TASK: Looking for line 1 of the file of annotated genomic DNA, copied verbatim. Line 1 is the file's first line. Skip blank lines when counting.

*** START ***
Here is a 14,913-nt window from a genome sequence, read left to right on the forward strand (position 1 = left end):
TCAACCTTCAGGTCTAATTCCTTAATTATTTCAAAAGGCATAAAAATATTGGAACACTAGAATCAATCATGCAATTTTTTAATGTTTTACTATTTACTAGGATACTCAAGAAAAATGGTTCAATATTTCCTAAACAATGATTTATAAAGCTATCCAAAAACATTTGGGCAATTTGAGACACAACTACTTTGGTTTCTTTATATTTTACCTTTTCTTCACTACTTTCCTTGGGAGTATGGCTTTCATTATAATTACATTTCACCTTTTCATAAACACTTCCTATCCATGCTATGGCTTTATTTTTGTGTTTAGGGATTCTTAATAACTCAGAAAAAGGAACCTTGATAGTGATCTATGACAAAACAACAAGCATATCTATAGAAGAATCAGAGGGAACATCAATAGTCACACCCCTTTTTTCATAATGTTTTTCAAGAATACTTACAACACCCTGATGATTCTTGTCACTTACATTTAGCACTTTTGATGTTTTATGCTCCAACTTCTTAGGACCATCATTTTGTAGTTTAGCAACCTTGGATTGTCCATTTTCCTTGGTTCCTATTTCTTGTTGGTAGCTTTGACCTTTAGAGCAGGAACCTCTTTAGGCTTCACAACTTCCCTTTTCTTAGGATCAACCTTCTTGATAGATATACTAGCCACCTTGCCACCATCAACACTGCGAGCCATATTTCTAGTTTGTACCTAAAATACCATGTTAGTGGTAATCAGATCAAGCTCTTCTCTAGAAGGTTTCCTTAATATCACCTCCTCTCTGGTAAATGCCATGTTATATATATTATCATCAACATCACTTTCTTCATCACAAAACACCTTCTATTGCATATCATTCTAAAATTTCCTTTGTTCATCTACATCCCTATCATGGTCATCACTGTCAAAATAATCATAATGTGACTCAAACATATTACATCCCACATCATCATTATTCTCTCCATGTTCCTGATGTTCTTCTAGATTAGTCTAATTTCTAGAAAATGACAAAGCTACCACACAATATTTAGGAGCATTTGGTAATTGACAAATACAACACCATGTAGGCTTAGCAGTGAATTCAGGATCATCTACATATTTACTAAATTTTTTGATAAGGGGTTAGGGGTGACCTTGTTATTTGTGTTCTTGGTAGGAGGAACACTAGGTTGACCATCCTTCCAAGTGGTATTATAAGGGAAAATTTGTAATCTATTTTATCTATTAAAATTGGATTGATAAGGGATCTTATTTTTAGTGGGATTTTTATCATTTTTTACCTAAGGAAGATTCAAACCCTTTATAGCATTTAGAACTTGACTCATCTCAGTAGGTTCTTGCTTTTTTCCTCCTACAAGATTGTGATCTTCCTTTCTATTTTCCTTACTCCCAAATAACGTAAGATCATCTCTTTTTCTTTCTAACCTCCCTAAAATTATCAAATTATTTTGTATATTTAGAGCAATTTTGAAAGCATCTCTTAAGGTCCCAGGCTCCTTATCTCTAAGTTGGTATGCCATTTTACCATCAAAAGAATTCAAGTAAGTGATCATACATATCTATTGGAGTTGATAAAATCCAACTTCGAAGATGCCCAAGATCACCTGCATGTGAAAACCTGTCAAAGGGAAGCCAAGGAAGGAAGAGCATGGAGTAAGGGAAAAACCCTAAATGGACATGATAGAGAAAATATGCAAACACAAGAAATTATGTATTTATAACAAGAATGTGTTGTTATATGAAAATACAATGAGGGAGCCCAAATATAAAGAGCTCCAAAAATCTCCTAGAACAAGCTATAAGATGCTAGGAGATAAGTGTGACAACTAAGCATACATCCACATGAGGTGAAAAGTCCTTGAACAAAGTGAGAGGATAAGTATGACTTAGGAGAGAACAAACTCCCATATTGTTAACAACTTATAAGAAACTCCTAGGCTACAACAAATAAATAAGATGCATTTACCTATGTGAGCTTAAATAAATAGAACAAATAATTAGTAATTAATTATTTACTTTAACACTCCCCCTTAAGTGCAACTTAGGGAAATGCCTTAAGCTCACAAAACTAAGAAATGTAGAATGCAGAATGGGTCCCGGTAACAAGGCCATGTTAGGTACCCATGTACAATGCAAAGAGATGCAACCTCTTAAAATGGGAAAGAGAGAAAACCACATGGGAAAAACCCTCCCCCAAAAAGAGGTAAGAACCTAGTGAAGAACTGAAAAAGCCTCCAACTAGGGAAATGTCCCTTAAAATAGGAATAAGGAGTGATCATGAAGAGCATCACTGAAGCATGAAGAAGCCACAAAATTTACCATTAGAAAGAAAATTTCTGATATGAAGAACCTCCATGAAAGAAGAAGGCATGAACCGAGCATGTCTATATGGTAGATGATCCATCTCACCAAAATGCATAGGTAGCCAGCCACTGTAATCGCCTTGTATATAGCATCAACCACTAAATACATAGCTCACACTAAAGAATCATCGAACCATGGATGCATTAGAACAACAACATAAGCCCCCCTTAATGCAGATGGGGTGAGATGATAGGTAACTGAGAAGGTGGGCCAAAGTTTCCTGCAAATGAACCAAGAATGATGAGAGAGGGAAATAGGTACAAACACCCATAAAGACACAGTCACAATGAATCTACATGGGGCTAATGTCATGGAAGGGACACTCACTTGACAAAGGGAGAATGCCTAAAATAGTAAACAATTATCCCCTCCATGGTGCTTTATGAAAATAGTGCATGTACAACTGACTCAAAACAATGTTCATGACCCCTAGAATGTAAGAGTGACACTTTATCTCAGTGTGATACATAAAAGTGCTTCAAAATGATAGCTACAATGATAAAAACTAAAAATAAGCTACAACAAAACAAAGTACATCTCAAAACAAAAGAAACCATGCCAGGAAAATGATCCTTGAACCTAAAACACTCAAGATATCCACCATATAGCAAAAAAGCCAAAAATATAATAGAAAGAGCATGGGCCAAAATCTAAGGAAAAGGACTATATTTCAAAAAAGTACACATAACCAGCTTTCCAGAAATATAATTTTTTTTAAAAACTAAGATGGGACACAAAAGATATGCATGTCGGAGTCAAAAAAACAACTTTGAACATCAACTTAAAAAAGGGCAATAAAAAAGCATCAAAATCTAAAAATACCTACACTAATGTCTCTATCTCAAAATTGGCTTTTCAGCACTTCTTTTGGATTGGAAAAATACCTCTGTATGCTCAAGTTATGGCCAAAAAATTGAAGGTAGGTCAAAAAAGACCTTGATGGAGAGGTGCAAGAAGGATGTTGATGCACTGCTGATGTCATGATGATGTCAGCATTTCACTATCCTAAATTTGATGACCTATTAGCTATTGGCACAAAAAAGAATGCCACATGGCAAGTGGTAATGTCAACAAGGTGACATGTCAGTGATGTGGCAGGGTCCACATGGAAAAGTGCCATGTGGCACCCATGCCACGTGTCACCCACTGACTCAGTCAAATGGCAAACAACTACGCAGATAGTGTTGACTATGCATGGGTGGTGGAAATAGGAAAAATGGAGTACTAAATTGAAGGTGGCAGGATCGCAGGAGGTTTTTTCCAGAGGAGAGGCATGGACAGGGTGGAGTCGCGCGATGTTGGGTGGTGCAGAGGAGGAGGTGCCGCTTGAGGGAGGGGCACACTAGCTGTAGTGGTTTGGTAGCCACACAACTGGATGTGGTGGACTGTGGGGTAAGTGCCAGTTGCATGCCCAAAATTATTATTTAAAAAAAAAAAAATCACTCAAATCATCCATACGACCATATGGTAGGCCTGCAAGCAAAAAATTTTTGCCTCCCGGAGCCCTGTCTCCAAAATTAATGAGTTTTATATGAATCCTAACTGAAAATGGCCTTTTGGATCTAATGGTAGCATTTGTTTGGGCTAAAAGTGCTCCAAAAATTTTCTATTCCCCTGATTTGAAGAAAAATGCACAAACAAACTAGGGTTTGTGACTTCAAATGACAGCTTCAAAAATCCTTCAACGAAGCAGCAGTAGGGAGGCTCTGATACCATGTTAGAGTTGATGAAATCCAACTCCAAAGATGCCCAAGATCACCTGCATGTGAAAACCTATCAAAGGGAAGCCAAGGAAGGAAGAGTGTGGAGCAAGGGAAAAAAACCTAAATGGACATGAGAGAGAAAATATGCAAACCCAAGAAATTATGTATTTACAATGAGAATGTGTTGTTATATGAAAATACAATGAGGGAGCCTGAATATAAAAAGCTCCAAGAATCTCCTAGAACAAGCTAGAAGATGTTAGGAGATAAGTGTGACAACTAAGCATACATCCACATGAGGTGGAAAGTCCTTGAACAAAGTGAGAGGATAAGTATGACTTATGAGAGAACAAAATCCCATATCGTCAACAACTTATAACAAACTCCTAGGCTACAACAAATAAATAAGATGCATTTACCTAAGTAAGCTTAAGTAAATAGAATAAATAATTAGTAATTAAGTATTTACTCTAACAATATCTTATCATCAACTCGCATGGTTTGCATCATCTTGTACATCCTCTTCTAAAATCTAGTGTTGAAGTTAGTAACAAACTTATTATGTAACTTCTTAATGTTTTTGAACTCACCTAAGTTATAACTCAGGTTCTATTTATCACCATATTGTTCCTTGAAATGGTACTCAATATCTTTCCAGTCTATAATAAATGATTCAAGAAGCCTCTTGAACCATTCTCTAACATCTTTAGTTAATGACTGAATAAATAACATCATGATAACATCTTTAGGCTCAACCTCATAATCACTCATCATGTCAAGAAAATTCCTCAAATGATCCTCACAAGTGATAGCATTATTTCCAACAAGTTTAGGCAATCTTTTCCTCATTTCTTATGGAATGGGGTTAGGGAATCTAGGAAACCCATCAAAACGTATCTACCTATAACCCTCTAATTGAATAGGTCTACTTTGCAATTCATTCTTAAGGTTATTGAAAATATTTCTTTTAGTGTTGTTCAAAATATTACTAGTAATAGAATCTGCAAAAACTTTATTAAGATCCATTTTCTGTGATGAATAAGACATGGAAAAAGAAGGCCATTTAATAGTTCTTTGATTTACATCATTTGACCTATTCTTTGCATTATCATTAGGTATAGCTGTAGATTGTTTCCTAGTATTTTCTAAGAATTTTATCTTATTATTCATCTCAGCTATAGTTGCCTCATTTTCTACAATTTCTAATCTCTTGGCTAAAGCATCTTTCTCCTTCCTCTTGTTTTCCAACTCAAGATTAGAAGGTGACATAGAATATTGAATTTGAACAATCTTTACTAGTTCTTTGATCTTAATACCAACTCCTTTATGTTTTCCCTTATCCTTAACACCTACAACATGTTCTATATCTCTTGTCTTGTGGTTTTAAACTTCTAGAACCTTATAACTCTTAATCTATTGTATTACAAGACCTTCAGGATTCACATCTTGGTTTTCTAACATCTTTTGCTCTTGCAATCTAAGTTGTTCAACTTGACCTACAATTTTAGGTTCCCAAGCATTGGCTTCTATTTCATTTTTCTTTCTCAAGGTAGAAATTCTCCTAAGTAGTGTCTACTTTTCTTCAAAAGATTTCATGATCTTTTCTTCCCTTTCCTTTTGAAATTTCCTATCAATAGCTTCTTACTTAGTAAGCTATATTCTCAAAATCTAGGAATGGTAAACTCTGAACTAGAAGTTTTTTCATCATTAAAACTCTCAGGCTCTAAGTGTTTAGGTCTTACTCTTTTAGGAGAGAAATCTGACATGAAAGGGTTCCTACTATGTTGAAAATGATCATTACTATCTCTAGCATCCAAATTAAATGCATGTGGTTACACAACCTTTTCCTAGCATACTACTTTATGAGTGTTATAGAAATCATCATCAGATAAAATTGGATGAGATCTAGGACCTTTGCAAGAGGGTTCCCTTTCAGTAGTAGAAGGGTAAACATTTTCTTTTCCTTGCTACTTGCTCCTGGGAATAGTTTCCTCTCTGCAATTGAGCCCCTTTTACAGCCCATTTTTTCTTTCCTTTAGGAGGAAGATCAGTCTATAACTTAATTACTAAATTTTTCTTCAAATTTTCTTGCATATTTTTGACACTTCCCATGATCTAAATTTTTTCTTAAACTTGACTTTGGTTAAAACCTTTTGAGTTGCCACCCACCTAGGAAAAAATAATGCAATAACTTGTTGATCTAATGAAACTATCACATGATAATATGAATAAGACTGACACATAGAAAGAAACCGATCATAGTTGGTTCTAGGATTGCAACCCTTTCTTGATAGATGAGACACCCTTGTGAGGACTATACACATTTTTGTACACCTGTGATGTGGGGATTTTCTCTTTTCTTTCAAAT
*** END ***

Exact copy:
Here is a 14,913-nt window from a genome sequence, read left to right on the forward strand (position 1 = left end):